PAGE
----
The White House has proposed new rules prompting Congress to authorize law enforcement to track and shoot down drones if necessary.
The Trump administration wants government agencies to be able to track unmanned aircraft systems (UASs) and, if they deem appropriate, to shoot down the threatening drone. Police would have a green light to intercept the wireless signals reaching the drone and if they consider it a threat, they would be able to disable, redirect, confiscate, or simply destroy the drone.
Green Light To Track, Hack, And Destroy Drones
"The Trump administration is asking Congress to give the federal government sweeping powers to track, hack and destroy any type of drone over domestic soil with a new exception to laws governing surveillance, computer privacy and aircraft protection," the New York Times reports, revealing the summary and draft of legislation it obtained.
As drones have risen in popularity, the number of personal drones has also increased and various concerns surfaced regarding safety, privacy, and security. Frequent concerns included the potential for people to carry bombs or smuggle drugs and small weapons into secure areas.
Under the proposed rules, law enforcement officers would still have to respect privacy and civil rights, but would have far more leeway for handling what they perceive to be a threatening drone.
Trump Administration Calls For Changes In Legislation
The legislation would make an exception not only in Federal Aviation Administration aircraft regulations, but also in U.S. laws regarding hacking and surveillance. As the law currently stands, intercepting the wireless signals to UASs could be on par with accessing a protected PC or wiretapping, while disabling it could well be aircraft sabotage. The legislation would change this so that government agencies can disable drones without the operation raising any legal red flags. Such operations would be beyond the courts' jurisdiction.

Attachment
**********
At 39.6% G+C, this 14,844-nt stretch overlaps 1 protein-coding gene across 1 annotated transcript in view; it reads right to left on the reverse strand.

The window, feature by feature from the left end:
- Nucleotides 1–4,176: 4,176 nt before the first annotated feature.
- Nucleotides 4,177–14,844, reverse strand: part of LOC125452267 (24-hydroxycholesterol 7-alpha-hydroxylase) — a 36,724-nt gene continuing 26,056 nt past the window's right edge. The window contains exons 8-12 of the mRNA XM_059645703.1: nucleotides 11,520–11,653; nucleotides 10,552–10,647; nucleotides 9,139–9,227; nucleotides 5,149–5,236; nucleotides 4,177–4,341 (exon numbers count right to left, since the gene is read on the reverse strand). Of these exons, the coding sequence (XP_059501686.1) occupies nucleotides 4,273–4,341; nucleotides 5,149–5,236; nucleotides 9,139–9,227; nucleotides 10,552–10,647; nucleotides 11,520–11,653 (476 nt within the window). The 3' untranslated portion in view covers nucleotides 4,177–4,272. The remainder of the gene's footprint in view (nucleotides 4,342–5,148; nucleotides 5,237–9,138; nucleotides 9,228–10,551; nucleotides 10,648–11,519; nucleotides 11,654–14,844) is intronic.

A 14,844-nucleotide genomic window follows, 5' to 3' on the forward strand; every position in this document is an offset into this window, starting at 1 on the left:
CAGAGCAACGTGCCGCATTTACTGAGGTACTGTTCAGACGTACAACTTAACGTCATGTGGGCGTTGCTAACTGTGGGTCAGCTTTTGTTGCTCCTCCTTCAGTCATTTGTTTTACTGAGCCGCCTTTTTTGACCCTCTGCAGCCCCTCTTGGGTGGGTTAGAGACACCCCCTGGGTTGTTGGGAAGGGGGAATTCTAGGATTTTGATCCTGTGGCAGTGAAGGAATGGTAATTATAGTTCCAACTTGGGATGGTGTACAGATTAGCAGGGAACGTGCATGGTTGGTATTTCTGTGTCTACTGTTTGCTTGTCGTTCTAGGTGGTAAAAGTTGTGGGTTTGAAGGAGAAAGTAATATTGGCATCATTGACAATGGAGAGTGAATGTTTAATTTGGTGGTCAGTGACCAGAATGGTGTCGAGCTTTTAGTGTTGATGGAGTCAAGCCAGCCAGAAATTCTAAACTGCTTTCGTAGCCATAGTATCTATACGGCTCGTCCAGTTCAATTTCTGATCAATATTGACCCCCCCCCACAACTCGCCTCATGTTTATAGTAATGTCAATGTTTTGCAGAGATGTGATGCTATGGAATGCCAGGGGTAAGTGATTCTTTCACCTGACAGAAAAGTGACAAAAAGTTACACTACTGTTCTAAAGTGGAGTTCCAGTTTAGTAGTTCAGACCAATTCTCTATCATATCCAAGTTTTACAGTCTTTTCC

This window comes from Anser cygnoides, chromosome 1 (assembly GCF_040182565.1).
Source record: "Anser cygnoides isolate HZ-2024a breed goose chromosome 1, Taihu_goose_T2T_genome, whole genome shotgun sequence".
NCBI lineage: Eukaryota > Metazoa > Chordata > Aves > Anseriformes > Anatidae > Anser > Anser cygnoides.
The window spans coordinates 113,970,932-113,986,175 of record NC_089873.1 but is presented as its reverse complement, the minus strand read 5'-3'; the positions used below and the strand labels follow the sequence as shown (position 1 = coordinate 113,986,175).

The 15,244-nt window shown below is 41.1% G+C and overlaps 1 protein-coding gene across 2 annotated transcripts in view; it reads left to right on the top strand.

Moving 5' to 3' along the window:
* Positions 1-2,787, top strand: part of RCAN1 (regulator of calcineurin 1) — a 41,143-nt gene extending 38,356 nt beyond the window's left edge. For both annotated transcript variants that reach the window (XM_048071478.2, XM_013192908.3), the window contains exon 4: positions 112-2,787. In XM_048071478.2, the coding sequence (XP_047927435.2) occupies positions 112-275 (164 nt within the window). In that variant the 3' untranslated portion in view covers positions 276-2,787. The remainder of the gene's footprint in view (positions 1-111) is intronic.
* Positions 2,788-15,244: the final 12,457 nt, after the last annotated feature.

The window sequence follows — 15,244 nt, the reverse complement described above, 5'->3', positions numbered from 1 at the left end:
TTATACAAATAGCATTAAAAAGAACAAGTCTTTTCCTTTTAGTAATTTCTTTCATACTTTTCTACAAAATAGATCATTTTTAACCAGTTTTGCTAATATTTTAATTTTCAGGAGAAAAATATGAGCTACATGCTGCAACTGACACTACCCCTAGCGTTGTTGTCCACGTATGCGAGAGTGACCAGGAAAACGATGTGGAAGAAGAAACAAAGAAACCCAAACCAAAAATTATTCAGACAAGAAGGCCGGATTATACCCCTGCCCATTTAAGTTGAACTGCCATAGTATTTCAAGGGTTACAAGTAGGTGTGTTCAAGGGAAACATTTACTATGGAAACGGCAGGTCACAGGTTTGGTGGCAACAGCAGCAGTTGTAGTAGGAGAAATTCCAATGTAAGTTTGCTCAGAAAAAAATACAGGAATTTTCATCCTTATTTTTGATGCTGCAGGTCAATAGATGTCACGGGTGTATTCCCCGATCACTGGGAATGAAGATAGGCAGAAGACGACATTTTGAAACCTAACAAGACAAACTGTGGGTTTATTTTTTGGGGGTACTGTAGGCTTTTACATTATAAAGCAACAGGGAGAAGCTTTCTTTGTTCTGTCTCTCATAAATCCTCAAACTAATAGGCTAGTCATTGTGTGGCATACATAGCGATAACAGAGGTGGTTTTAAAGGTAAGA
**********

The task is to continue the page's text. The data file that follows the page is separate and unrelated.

The draft of the legislation highlights that the rules currently in place are from a time when drones were not an issue as they weren't even anticipated. The new rules would adapt to current times and supersede the old legislation.
The Problem With Drones
The Trump administration further points out that drones are commercially available to virtually anyone who can afford them and they can pose serious threats. Not only could drones carry illegal or harmful loads, but they could also engage in surveillance without setting off any regular ground security measures.
Since the current laws, dating from before the drones existed, would deem illegal what law enforcement would have to do to detect and disable drones, a change in legislation is paramount, the proposed legislation indicates.
The draft legislation further claims that the changes would increase public safety and help fight terrorism, allowing law enforcement to counter drones carrying dangerous payloads or drones that interfere with rescue operations, police investigations, or other such operations.
The White House and Congress will reportedly ponder on this legislation draft, but nothing is public just yet. The White House wants to pass the draft as part of the National Defense Authorization Act, the NYT further reveals.
The Problem With This Proposal
At the same time, however, such changes in legislation could also have negative effects. For one, it would allow law enforcement to disable drones with no legal authorization and no court to answer to. Police could also block drone recording, which has proven to be a valuable resource for journalists.